Incoming Speaker Ray Merrick said Wednesday that his selections of committee leaders were dictated by his need for a strong leadership team. His list of appointments, released late Tuesday, included 11 new chairmen and chairwomen for 20 standing committees, reflecting changes required because previous leaders didn't seek re-election to the House or lost their seats this year.
But Merrick, a conservative Stilwell Republican, kept the chairmen of the powerful Appropriations, Taxation and Judiciary committees. He and the new committee leaders take over their jobs when legislators open their 2013 session in mid-January.
"I need to govern, and I need the best people in the jobs," Merrick said. "I've got a history with most of them."
All of the committee chairmen and chairwomen are Republicans, in keeping with the GOP's 92-33 advantage in the House, and most are conservatives, reflecting the GOP right's solid majority.
Marc Rhoades of Newton will return as Appropriations Committee chairman, putting him at the center of debates over closing a projected $295 million gap between anticipated revenues and existing spending commitments for the fiscal year that begins July 1. Rhoades has held the job for two years and has been a solid ally of conservative Republican Gov. Sam Brownback, helping to fashion spending proposals that left room for income tax cuts favored by the governor to stimulate the economy.
As Taxation Committee Chairman, Richard Carlson of St. Marys pushed for aggressive income tax cuts and ultimately supported a successful package worth $4.5 billion over the next six years. The reductions led to the projected shortfall, and lawmakers are expected to consider adjustments, though some of them want to pursue further cuts.
Merrick kept Lance Kinzer of Olathe on as Judiciary Committee chairman even though Kinzer was among Merrick's rivals for the speaker's job. Merrick is replacing Speaker Mike O'Neal of Hutchinson, who didn't see re-election to the House and is now chief executive officer of the Kansas Chamber of Commerce.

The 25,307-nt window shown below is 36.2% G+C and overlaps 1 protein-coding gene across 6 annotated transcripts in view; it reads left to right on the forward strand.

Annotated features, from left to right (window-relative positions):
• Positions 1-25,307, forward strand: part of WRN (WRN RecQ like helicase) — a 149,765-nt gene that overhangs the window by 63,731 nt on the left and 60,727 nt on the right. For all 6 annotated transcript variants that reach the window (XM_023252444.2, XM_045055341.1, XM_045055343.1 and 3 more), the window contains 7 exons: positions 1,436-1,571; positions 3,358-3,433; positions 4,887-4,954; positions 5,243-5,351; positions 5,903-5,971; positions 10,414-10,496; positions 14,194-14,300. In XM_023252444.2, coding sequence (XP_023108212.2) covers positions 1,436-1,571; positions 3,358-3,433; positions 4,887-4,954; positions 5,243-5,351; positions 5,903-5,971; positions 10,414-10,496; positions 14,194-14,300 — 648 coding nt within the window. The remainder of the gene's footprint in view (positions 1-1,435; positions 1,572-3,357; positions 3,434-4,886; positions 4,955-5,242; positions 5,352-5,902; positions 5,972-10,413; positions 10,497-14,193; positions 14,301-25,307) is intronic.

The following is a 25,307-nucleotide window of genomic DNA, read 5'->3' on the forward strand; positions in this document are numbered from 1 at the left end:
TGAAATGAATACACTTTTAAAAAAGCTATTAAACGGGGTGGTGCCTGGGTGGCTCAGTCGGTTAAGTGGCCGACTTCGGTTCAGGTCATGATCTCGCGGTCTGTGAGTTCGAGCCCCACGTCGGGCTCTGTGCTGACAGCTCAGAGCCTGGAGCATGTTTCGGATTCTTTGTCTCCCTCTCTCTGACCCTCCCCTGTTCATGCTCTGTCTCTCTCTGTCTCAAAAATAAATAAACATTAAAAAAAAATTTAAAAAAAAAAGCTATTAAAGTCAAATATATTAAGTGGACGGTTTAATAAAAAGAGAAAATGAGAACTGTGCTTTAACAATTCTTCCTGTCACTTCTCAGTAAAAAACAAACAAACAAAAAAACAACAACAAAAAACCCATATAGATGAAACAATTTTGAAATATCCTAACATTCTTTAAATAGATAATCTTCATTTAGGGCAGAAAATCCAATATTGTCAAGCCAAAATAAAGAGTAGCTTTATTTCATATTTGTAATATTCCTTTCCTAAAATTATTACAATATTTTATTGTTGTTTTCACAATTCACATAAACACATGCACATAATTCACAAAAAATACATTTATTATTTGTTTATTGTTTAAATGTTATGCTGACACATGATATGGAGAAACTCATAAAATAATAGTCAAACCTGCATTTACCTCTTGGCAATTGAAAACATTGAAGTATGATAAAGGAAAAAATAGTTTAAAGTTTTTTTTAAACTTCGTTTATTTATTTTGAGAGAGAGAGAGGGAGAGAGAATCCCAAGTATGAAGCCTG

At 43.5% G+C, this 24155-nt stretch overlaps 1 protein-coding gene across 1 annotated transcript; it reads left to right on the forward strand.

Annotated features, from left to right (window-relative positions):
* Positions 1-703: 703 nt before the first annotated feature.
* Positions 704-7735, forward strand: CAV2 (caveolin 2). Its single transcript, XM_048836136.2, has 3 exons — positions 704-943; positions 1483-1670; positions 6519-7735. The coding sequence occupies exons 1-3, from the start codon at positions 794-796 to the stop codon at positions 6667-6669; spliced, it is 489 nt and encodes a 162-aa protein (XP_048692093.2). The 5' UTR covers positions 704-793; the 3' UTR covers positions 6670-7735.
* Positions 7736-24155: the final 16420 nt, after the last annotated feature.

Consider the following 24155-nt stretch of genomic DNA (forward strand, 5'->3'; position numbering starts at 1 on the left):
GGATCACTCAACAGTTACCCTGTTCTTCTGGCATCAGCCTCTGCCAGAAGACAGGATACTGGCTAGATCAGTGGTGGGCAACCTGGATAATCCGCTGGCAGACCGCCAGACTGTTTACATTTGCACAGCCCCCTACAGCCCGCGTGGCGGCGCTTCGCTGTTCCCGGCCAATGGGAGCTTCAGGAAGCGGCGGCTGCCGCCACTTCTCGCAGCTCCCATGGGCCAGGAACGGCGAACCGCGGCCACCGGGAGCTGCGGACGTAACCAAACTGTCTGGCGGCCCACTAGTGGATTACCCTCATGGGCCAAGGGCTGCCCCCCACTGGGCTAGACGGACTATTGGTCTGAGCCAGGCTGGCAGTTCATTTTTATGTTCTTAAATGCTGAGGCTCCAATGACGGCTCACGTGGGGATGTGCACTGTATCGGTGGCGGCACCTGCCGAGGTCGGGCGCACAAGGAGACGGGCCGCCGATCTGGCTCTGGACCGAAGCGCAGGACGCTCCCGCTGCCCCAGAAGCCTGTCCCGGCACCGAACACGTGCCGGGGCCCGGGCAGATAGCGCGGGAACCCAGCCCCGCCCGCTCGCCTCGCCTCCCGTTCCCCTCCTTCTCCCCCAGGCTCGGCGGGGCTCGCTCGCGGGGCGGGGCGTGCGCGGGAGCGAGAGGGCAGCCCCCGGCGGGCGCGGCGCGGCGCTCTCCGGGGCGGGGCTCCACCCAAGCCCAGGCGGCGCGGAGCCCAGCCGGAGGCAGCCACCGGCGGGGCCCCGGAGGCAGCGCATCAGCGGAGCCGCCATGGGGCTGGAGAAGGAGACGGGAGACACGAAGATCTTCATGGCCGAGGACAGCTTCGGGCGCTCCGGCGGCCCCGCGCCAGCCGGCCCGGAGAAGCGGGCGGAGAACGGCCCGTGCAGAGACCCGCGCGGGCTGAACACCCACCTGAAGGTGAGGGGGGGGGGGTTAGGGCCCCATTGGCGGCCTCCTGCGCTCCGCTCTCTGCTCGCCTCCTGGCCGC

Kinzer is a strong advocate of giving the governor and legislators more power over appellate court appointments, an issue Brownback pushed unsuccessfully last year. He's also a leader among anti-abortion legislators, though the Judiciary Committee hasn't handled that issue in the past.
House Minority Leader Paul Davis, a Lawrence Democrat, said the list of committee leaders reflects "a fair bit of continuity" especially given high turnover in this year's elections. Forty-nine of the incoming House members have not served in the Legislature previously.
Davis said running a committee can be learned on the job but, "It's always helpful to have people who have a little bit of experience."
Merrick replaced Steve Brunk of Bel Aire as chairman of the Federal and State Affairs Committee with Arlen Siegfreid of Olathe, the outgoing majority leader and one of Merrick's rivals for the speaker's job. The committee has handled legislation dealing with hot-button social issues that include abortion, gambling, immigration and gun rights.
Also new is Rep. Kasha Kelley of Arkansas City as chairwoman of the Education Committee. She replaces Clay Aurand of Belleville, who lost his seat to another GOP incumbent in a primary contest forced by political redistricting.